Not so long ago hooking up a laptop for classroom use was pretty straightforward. Most laptops had a fiifteen-pin VGA connector. For PC users, the only issue was which function (Fn) key combination was needed to send a signal to the projector. Mac users either had VGA connections or they used an adapter to connect.
Today, connecting a laptop can be far more challenging. We still have to deal with adapters, function keys and output choices, but we also now have more variety in our laptop hardware! Some still include VGA output, but also HDMI (the connection used by most HDTVs). Some have eliminated VGA and only use HDMI (mini or micro) or DisplayPort (mini or full size). And recent Macs have switched to yet another connector, Thunderbolt, which has its own set of adapters. In addition to the alphabet soup of connection standards, we see native display resolutions that vary wildly.
To top it off, we have new copy prevention standards throwing a wrench in the works. HDCP (high bandwidth digital content protection) was introduced to prevent copying of digital audio and video content. It can cause viewing problems.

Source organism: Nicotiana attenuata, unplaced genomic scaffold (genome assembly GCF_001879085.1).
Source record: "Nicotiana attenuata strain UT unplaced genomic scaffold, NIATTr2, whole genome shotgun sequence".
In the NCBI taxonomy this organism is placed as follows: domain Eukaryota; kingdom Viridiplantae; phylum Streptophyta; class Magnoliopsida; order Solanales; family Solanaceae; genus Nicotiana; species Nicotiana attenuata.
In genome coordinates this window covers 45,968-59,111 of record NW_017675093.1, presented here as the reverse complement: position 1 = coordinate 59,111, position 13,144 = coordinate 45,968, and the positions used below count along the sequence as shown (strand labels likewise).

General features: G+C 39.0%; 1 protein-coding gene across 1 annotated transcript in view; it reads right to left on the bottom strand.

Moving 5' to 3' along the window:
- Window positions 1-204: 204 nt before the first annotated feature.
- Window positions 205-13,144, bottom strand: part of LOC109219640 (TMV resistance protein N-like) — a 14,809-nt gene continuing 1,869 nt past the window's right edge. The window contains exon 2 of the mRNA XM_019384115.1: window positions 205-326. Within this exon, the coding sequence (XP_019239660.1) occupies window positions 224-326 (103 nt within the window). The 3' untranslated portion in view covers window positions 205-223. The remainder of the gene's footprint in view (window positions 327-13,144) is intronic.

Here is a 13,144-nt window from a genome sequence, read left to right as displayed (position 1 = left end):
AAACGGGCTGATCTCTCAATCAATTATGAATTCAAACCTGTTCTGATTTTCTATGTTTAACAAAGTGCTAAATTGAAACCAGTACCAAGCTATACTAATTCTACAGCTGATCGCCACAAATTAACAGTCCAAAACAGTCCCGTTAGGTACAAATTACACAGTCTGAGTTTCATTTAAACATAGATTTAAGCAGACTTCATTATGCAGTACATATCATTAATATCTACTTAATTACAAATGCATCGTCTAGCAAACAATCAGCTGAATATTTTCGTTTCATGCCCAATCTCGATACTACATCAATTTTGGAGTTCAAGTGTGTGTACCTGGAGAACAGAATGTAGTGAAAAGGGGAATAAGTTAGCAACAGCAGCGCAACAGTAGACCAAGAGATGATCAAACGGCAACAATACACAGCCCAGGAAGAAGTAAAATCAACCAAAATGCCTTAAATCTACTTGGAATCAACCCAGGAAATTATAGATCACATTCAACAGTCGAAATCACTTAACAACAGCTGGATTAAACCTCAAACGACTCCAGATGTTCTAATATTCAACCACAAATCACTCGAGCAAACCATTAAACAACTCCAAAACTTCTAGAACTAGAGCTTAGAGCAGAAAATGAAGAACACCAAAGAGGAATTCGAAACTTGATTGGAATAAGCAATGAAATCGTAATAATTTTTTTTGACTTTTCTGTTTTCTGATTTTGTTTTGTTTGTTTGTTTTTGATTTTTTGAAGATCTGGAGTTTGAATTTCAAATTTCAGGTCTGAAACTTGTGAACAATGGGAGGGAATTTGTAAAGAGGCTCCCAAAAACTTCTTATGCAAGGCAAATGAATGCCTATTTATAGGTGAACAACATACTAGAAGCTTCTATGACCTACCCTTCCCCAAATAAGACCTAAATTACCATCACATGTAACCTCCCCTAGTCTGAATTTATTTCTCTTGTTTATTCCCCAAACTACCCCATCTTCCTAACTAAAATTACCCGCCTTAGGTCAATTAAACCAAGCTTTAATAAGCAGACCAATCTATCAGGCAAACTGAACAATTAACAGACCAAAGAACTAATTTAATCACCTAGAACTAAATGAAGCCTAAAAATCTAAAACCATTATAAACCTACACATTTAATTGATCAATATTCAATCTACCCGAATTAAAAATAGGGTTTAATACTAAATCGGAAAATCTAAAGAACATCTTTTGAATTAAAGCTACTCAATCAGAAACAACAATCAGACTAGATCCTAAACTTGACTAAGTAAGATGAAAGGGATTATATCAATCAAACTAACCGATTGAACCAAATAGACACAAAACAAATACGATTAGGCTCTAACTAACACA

LTS is taking steps to simplify connecting your laptop:
PC users may still have to use function keys to send a signal, and Mac users may have to set mirroring to “on” in the Display preferences. If you want to manually set your laptop resolution we suggest 1280x800 for PC and 1360x768 for Mac.
We strongly suggest testing your laptop before your first class. If you want help connecting a laptop to a classroom projector please contact email@example.com. To see which rooms have digital connections, go to the LTS Sites and Classrooms Directory then select "HDMI Interface" in the "All Equipment Types" drop down box at the bottom of the page.
Library & Technology Services
Bethlehem, PA 18015
27 Memorial Drive West, Bethlehem, PA 18015